Anthony Traglio, BA ’76 (political science)
The “Dialogue” section of the autumn Oregon Quarterly featured several responses from UO alumni and community members critiquing the issue’s focus on race, the renaming of Deady Hall, and the protests occurring throughout the state.
While reading these responses, I discovered an overarching theme: in the words of Martin Luther King Jr., “sincere ignorance.” Sincere in the sense that your critiques were obviously good-faith attempts at fear mongering, and ignorant in the sense that you would describe advocating for racial justice as “radical,” “Democrat propaganda,” and “white-liberal-infantilization.”
While you commiserate over fond memories of slave-loving Deady, many of us will continue to advocate for the removal of toxic landmarks of our state and nation’s racist history. Statues like the Pioneer—dedicated to the “Anglo-Saxon race” by the Oregon Historical Society in 1919—promote a noninclusive, unjust, and harmful image of our campus.
And when the next innocent person of color is gunned down or choked to death in the streets of our nation, perhaps then you will reconsider whether systemic racism exists. Eight minutes and 46 seconds was apparently not long enough to convince you.
Zachary Johnson, law, class of 2022
I was surprised when I read the letters in the autumn issue and found that there were UO graduates that were unaware that Matthew Deady, although a Democrat, was a conservative. The Democratic party of the 1850s were the conservatives, and the newly formed Republican party, led by Abraham Lincoln, were the liberals. Today, Matthew Deady would be a Republican.
Robert Mullins, BS ’76 (political science), BS ’99 (sociology, public relations)
I received your most recent Oregon Quarterly summer 2020, titled “How Do We Move Forward?” The way each university should intelligently move forward is by not eliminating history! To eliminate our history is to not learn from it.
Not too long ago there was a movement in England to remove all mention of the Holocaust from textbooks. Pretend it never happened? Ridiculous! Teach it; learn from it, so it is never repeated.
The same should be so for the statues. Teach the good and the bad that these men did. Don’t allow a mob rule to destroy them. Move them into a museum where they can be tools of learning.
A shame [Matthew Deady] had a negative racial being, but what he did do was good. Was Carson perfect? Susan Campbell? Hopefully, you will not yield to this disenchanted group or that one, tearing them all down. We can do better.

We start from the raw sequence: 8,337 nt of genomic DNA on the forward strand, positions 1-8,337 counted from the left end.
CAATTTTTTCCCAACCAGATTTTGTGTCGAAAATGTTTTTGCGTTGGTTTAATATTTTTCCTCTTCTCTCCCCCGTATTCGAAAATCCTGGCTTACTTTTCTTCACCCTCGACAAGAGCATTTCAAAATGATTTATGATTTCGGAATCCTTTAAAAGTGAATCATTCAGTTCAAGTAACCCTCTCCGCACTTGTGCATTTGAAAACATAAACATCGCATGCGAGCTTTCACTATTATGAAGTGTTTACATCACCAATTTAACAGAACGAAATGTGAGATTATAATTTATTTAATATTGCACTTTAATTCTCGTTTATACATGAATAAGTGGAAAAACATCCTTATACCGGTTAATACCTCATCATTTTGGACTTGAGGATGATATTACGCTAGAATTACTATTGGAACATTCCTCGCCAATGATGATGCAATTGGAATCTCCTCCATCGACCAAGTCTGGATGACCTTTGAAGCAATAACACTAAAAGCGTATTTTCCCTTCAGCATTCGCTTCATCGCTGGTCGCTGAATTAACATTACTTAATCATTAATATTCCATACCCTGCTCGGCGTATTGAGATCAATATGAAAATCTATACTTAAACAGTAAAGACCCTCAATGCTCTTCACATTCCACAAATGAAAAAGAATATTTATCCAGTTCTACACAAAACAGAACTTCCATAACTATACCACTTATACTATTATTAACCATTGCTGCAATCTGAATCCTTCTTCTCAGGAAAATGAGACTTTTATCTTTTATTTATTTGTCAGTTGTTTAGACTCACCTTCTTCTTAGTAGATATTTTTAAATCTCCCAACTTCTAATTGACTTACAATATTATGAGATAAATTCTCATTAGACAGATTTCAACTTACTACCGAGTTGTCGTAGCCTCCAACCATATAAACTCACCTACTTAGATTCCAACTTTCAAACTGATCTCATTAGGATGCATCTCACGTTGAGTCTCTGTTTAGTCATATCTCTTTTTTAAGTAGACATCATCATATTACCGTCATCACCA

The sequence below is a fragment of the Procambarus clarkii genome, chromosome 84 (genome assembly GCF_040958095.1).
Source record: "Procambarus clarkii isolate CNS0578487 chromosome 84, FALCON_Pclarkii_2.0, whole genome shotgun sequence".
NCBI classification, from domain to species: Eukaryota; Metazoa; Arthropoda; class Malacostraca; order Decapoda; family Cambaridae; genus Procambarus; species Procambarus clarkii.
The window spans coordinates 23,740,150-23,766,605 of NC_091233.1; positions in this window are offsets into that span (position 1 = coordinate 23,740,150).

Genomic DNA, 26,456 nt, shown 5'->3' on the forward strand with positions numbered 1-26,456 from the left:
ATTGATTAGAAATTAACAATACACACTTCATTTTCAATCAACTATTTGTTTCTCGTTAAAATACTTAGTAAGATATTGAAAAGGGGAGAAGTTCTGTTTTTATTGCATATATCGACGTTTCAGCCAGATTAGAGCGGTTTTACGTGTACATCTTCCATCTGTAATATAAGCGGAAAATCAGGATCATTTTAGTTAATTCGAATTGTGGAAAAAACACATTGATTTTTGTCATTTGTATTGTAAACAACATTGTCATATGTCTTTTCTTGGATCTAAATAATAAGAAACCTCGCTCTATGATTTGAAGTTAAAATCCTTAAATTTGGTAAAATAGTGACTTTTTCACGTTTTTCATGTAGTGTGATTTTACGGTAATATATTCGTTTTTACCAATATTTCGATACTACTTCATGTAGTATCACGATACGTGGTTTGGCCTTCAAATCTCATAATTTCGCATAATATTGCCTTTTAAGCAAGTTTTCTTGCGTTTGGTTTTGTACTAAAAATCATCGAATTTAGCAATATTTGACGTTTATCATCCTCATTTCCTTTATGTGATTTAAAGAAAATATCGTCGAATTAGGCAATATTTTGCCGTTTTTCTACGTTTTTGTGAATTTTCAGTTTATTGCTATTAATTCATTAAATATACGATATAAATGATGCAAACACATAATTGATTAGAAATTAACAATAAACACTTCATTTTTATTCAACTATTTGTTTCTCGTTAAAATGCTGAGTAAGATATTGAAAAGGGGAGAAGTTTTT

Lois Hall-Gruver, class of 1957
Since the University of Oregon is now applying 21st-century standards to viewpoints and actions in the distant past, we must conclude that further changes will be pursued. First among these should be the renaming of the university to exclude the term “Oregon” because at the time of Oregon’s admission to the union, the state had statutes in place prohibiting the immigration of the “Negro” race.
I eagerly await the petitions from the university community calling on the city of Eugene to eliminate the street names of Jefferson, Jackson, Wilson, and Lincoln (since President Lincoln originally did not call for an end to slavery but merely an end to its expansion).
We should measure the actions and positions of individuals and institutions in light of the corresponding times and situations and not apply our 21st-century standards to actions and positions taken in different times.
Jeff Johnson, BS ’76 (transportation and business environments), JD ’79
The June 13, 2020, malicious removal of the Pioneer Mother and Pioneer statues on the UO campus by a small group was undemocratic in every way. The democratic principles of our nation hold that UO alumni and present students could vote to determine whether the statues should be restored to their original positions or not. Perhaps the UO administration could soothe hard feelings by holding such a poll, rather than just accepting the removal of the statues. If the vote is to “restore” then so be it.
Larry Hayes, BS ’67 (marketing)
Lake Oswego, Oregon
The Norm He Knew
I read with interest Greg Ingold’s scathing letter about my good friend Norm Van Brocklin (Autumn 2020). Just how well did Mr. Ingold know Norm? I knew Norm very well, from my first memories in the early 1950s until his death in 1983. While no doubt Norm was no choirboy, the man Mr. Ingold describes is certainly not the Norm that I knew, respected, and enjoyed. Among other qualities, Norm went out of his way to help and encourage young people. I was fortunate to witness and benefit from this firsthand.
Kirk Johansen, BS ’71 (political science), JD ’74
We want to hear from you. Submit your letters at OregonQuarterly.com, by email to email@example.com, or by mail to Editor, Oregon Quarterly, 5228 University of Oregon, Eugene, OR 97403-5228. Published letters may be edited for brevity, clarity, and style.